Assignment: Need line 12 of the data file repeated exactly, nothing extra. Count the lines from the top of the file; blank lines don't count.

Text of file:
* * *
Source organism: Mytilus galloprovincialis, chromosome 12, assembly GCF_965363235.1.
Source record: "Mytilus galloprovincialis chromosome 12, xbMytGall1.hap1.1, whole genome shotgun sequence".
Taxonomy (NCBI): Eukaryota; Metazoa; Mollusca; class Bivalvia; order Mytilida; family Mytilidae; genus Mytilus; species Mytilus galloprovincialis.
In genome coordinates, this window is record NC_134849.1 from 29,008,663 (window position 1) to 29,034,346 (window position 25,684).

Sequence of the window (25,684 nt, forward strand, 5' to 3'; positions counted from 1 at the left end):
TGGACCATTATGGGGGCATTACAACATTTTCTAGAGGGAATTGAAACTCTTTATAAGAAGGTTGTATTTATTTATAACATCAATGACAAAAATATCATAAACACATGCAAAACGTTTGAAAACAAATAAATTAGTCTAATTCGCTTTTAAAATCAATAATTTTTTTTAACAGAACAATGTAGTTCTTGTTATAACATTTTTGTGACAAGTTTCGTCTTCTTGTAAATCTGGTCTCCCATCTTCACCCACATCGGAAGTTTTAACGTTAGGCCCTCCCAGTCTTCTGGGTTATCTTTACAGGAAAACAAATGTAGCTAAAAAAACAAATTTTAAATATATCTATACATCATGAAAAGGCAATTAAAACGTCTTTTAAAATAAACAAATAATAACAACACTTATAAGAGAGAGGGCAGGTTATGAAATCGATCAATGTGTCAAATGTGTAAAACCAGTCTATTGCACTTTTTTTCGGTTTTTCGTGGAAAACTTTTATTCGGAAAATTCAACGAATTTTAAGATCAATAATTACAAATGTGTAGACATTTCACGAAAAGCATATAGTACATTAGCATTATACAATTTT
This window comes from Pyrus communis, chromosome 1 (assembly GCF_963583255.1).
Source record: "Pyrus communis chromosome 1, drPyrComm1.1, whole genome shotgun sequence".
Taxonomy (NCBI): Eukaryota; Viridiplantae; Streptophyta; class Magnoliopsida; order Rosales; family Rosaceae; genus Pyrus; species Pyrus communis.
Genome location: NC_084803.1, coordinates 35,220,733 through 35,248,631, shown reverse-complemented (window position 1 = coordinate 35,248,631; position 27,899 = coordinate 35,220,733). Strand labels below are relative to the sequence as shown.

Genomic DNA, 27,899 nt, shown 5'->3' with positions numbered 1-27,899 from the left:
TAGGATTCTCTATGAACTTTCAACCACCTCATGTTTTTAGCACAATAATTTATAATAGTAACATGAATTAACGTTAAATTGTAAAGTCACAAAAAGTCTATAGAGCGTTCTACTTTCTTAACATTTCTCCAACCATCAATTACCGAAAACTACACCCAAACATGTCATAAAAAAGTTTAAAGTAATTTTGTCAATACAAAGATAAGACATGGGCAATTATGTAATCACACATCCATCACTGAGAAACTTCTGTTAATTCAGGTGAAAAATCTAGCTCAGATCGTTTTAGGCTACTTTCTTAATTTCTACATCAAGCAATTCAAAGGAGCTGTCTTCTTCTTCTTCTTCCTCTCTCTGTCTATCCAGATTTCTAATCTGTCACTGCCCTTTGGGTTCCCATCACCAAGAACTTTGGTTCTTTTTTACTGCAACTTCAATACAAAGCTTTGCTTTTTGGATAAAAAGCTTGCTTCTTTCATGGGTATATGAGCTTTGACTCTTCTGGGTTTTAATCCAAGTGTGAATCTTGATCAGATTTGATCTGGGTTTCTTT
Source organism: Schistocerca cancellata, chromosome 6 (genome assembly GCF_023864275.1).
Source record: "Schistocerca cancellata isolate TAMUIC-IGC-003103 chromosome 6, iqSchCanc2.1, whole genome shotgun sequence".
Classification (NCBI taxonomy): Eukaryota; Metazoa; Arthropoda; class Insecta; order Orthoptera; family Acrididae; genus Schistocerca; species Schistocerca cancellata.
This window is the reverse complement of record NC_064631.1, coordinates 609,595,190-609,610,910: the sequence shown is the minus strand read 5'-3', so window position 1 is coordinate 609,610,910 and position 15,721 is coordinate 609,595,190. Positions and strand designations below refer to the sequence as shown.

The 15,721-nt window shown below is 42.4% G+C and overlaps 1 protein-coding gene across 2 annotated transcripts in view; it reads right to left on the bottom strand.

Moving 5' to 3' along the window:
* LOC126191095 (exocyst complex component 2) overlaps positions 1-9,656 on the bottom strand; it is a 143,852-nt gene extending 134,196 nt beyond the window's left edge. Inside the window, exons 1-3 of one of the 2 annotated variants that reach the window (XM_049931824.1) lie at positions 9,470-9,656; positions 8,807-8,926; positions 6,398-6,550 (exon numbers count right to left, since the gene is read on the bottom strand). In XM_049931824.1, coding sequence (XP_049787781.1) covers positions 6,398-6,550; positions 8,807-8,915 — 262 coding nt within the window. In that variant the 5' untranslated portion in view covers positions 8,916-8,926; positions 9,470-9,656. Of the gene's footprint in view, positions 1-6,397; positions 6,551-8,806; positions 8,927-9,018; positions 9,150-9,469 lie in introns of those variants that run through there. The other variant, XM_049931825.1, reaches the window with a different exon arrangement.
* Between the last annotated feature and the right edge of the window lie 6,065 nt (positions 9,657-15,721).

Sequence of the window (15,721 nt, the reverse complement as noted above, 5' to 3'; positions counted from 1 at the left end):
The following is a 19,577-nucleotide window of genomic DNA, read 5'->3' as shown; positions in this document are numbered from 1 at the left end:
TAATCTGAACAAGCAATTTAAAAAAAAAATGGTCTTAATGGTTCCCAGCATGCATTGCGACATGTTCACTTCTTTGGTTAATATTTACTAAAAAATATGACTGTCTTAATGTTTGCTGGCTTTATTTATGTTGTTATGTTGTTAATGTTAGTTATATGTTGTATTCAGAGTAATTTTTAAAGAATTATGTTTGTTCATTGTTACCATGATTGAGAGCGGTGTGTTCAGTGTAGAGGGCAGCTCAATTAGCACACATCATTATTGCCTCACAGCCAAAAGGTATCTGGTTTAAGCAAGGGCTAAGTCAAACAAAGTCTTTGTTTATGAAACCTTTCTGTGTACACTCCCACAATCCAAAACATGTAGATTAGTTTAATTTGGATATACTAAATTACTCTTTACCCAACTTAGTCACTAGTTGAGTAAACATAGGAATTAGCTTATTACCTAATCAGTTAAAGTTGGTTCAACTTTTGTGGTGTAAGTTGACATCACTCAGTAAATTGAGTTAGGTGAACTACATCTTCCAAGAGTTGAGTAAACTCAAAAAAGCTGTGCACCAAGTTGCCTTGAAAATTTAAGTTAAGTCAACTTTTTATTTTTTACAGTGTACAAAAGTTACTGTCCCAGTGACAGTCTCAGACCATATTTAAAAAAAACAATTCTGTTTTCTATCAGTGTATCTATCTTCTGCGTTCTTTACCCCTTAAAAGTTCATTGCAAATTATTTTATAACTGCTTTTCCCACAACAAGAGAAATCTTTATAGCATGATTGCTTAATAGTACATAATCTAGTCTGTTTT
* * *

TAGGATTCTCTATGAACTTTCAACCACCTCATGTTTTTAGCACAATAATTTATAATAGTAACATGAATTAACGTTAAATTGTAAAGTCACAAAAAGTCTATAGAGCGTTCTACTTTCTTAACATTTCTCCAACCATCAATTACCGAAAACTACACCCAAACATGTCATAAAAAAGTTTAAAGTAATTTTGTCAATACAAAGATAAGACATGGGCAATTATGTAATCACACATCCATCACTGAGAAACTTCTGTTAATTCAGGTGAAAAATCTAGCTCAGATCGTTTTAGGCTACTTTCTTAATTTCTACATCAAGCAATTCAAAGGAGCTGTCTTCTTCTTCTTCTTCCTCTCTCTGTCTATCCAGATTTCTAATCTGTCACTGCCCTTTGGGTTCCCATCACCAAGAACTTTGGTTCTTTTTTACTGCAACTTCAATACAAAGCTTTGCTTTTTGGATAAAAAGCTTGCTTCTTTCATGGGTATATGAGCTTTGACTCTTCTGGGTTTTAATCCAAGTGTGAATCTTGATCAGATTTGATCTGGGTTTCTTT